Posted by: Sally Ingraham | December 10, 2008

Waking from the dream…to Jam Poppets!!

Already my trip seems like a happy dream. I am back in Maine at my parent’s house, and I brought warm weather with me so what little snow there was has melted away, and the day passed gray and overbearing. As the taxi driver in Boston said, with an impressive shrug, “It’s New England”.

My last days in New Orleans were wonderful – sunny and pleasant, filled with music and food and laughter. Nova and I attended a cooking class Saturday morning at the New Orleans School of Cookery, and were fascinated by history and culture and fed gumbo and jambalaya and bread pudding.

City of the DeadAfterward we went on a tour of the St. Louis Cemetery #1, where we learned about New Orleans’ strange but necessary burial practices, and the camera crazed among us got more than a little excited about the photo ops this “City of the Dead” presented to us at every turn.

The rest of the afternoon was filled by wandering deeper into the French Quarter, looking for cornices more wonderfully carved than the last ones were, and determining which lovely iron balconies were wrought or cast.

We ended up at The Gumbo Shop for dinner, and ate Crawfish Etouffee and Blackened Catfish in one of the classic old French Quarter buildings. This one started it’s life in 1795 and was among other things a woodworking shop, and the home of John Watkins, who was Mayor of New Orleans in the early 1800’s, before becoming the restaurant in the 1920’s.

We wandered a bit farther up the street, and as it was our big night out, we got tickets to attend that evening’s performance at Preservation Hall. Yet another very old building, this one was built as a private residence in 1750 and had been a tavern and an art studio and an inn before it opened it’s doors in 1961 as a haven for New Orleans Jazz.

Open 7 nights a week, the place regularly fills to capacity with people eager to watch veteran musicians tease sweet, beautiful sounds out of clarinets, trumpets, slide trombones, and upright basses. The evening we were there the NoLa All Stars were gettin’ down – not a member of the band younger than 60, and all of them jamming.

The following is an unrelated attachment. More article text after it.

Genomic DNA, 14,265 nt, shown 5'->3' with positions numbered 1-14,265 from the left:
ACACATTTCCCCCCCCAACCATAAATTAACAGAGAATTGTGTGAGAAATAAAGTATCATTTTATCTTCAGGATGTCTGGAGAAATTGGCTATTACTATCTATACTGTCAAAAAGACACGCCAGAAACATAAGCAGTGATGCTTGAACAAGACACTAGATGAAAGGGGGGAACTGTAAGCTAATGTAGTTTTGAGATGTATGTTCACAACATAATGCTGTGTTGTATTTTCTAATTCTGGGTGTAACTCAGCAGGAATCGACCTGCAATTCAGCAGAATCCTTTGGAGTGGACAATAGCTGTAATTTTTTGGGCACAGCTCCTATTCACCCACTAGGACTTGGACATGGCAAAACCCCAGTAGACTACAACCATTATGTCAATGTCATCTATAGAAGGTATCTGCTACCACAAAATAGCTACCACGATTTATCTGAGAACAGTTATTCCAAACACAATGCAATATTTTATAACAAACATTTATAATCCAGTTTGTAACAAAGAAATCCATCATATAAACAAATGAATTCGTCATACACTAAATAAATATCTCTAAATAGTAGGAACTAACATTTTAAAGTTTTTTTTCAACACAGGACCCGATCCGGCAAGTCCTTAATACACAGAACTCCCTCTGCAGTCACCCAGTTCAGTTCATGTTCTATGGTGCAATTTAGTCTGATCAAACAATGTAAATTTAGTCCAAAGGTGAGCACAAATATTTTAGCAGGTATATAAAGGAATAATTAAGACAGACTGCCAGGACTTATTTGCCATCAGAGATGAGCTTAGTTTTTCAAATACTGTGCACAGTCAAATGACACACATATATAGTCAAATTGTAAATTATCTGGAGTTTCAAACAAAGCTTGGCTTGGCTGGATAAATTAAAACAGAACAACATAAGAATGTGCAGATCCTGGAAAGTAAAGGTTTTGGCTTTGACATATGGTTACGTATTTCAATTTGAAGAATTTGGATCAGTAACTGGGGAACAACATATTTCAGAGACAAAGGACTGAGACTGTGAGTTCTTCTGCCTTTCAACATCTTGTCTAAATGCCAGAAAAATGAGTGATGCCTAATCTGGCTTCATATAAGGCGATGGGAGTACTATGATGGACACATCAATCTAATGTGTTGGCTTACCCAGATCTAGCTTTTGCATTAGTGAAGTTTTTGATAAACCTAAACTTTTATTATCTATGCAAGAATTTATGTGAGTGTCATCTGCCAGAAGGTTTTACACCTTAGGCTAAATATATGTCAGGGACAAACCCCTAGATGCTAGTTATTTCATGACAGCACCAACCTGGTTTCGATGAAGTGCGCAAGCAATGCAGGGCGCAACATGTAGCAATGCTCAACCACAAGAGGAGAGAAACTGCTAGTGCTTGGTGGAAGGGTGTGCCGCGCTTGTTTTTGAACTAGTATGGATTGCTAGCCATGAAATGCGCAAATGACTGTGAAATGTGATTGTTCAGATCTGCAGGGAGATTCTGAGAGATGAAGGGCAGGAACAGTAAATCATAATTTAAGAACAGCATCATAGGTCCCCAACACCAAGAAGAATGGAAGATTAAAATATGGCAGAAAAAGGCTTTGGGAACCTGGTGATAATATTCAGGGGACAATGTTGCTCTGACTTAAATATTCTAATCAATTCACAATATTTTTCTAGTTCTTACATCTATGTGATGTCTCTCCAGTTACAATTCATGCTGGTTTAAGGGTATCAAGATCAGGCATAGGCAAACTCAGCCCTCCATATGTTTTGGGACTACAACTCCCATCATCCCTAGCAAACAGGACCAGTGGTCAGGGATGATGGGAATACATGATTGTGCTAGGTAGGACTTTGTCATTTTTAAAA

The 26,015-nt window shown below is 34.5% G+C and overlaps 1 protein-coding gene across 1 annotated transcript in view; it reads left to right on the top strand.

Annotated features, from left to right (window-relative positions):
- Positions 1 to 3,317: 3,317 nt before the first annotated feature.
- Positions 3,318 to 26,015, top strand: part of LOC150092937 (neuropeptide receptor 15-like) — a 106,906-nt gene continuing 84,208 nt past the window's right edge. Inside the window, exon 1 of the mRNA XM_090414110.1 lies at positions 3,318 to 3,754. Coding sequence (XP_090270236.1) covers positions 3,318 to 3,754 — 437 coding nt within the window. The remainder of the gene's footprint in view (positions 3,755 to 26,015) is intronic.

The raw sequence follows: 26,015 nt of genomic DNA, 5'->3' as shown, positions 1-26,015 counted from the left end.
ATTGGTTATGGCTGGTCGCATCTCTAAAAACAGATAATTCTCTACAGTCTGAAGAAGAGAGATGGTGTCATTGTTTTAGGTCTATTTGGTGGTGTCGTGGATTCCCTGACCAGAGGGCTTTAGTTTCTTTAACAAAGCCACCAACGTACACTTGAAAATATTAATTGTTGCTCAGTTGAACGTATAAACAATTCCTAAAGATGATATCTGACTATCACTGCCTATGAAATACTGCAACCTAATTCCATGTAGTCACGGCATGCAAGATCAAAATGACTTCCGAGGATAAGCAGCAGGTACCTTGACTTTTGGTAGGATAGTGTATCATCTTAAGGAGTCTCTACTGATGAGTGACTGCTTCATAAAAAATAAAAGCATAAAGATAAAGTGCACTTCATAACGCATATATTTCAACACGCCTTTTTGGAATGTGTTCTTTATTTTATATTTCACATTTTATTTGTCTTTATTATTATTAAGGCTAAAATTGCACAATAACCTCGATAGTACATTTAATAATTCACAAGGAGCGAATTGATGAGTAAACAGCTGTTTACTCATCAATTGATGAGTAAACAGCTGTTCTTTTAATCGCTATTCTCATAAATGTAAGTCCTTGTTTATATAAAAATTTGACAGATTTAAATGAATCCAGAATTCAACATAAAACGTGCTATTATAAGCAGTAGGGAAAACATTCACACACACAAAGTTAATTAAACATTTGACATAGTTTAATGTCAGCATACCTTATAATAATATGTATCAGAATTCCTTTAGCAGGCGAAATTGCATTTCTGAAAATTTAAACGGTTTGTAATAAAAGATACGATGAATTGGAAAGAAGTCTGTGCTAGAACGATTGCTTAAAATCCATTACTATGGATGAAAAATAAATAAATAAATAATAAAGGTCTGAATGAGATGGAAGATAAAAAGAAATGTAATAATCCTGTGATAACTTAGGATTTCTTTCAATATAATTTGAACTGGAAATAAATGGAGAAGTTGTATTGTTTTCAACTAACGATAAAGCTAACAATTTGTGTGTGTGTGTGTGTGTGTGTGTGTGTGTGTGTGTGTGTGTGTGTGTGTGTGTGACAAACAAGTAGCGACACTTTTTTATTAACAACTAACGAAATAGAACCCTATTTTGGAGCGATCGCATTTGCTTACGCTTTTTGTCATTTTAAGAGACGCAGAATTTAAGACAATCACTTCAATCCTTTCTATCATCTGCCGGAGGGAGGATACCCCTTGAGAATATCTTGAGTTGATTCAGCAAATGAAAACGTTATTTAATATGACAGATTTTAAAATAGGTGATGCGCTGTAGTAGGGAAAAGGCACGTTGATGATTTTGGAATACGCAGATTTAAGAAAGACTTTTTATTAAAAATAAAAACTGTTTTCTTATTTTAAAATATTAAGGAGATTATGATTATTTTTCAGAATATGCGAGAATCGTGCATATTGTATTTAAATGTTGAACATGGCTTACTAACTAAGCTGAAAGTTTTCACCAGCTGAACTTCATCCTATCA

Our tapping feet carried us home (with some help from the streetcar) and we slept late into the morning, dreaming of street musicians and voodoo queens.

Outside the Blacksmith's ShopWe met Nova’s aunt and uncle again for lunch in Baton Rouge, and then returned to the Rural Life Museum as promised for the Christmas celebration. We wandered in and out of the old buildings, peering into dining rooms and slave quarters, watching a blacksmith beat iron into pretty shapes and an old woman cane a chair seat. There was dancing and music, candle making and sugar boiling, and cracklings to eat. We took a long wander in an overgrown wooded garden, looking for mossy statues and finding mossier trees.

We drove back to New Orleans through another lovely sunset and managed to get to bed fairly early. Before I knew what had happened, it was 7 o’clock the next morning and I was seated on the train, farewells already made to both friend and city, and my face turned homeward.

The “Crescent” carried me with tolerable speed to Baltimore where I changed trains and rode on to Boston, arriving there with plenty of time to catch the “Downeaster” at 11 last night and get dropped off very early this morning in Wells, ME where my car was waiting, and a short drive took me to the family abode and a very welcome (horizontal) bed.

I woke this morning essentially where I had left – having come full circle from the pre-dawn rising that began my trip a little over three weeks ago. It feels unreal to me at the moment – so much is tangled up in too little time, and yet that first week in New Mexico seems so long ago.

Good thing I have all winter to iron out the details, look at all the pictures, and come to some conclusion about it all! I know it was a vacation, but I also knew from the start that it was much more than that. What I’ve learned and seen matters to how I will live the rest of my life – even the seemingly small things – and I am eager to find out just how much impact a couple of weeks of travel will have on me!

Don’t worry – I’ll keep you posted.

For the moment though, I am going to take a nap. I am a great believer in the post-vacation vacation, and am delighted that I still have a whole 15 days before work demands my interest, and my only decisions will be ones of this sort:

“Should I eat a strawberry or apricot Jam Poppet, fresh out of the oven, flaky and golden with a jewel of jam in the center? Why not have one of each! And then the nap.”


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